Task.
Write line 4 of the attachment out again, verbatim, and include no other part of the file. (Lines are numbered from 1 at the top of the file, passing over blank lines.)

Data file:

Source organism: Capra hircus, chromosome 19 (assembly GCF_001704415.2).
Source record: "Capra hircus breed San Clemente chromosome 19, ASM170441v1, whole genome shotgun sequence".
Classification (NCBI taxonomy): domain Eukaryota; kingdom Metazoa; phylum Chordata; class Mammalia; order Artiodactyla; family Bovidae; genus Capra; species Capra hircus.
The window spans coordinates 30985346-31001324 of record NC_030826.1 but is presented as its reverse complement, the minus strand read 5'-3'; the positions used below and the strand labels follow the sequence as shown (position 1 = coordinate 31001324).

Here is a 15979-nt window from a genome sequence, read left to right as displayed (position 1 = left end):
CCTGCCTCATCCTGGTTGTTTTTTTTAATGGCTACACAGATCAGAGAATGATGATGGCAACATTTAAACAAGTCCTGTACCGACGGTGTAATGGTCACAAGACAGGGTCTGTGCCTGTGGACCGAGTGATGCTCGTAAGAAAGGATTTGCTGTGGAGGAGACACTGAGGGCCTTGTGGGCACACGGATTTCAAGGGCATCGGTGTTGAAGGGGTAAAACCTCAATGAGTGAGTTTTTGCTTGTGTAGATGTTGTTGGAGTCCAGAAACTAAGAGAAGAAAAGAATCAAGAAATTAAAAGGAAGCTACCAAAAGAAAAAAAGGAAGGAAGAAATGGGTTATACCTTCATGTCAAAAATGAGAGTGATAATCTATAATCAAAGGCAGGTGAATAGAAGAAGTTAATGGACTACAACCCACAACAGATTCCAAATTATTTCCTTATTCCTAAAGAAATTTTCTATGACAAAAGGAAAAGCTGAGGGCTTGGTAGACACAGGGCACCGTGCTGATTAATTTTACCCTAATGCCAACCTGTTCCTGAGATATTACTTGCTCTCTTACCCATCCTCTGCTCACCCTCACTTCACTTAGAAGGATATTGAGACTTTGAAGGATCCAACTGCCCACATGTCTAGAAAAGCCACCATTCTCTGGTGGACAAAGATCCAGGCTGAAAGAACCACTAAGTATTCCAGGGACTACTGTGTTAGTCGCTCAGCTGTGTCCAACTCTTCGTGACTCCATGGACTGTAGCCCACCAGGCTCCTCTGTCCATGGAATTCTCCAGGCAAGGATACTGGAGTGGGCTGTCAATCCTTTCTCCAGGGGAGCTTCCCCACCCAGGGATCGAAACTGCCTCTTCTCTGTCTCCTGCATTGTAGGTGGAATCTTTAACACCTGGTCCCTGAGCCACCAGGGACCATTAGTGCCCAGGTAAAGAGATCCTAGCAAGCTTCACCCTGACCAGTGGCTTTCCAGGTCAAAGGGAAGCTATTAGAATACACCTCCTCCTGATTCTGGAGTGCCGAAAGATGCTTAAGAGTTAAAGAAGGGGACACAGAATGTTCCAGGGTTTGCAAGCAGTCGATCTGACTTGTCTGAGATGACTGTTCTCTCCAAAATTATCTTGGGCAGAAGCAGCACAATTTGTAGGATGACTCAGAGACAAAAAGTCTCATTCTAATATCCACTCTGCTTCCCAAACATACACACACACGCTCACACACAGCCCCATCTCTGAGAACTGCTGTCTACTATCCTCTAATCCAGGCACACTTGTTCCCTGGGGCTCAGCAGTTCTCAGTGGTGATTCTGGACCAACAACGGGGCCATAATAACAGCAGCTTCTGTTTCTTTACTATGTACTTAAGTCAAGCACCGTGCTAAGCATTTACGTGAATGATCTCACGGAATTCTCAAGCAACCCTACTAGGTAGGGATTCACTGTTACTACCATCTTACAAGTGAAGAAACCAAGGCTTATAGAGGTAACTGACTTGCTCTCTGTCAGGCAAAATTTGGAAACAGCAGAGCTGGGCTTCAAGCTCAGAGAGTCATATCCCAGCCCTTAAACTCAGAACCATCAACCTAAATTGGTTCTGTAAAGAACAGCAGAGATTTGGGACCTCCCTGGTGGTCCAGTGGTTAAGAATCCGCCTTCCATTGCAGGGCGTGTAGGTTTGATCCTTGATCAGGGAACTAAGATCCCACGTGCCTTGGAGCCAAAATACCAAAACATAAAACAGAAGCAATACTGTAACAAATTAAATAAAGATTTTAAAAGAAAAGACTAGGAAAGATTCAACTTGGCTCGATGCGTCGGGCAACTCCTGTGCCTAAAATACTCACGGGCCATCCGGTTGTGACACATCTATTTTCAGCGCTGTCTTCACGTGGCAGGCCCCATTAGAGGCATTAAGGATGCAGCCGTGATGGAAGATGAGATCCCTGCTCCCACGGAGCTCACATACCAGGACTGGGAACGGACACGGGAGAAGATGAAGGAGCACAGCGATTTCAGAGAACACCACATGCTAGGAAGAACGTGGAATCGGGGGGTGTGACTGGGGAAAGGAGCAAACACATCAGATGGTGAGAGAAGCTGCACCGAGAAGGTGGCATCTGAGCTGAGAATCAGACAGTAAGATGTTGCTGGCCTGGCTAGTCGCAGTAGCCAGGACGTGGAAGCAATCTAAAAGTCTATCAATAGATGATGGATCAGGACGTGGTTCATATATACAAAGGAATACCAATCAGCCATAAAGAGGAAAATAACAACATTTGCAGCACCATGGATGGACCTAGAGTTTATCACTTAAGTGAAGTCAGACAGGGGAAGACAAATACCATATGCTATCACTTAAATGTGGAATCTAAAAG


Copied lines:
The window spans coordinates 30985346-31001324 of record NC_030826.1 but is presented as its reverse complement, the minus strand read 5'-3'; the positions used below and the strand labels follow the sequence as shown (position 1 = coordinate 31001324).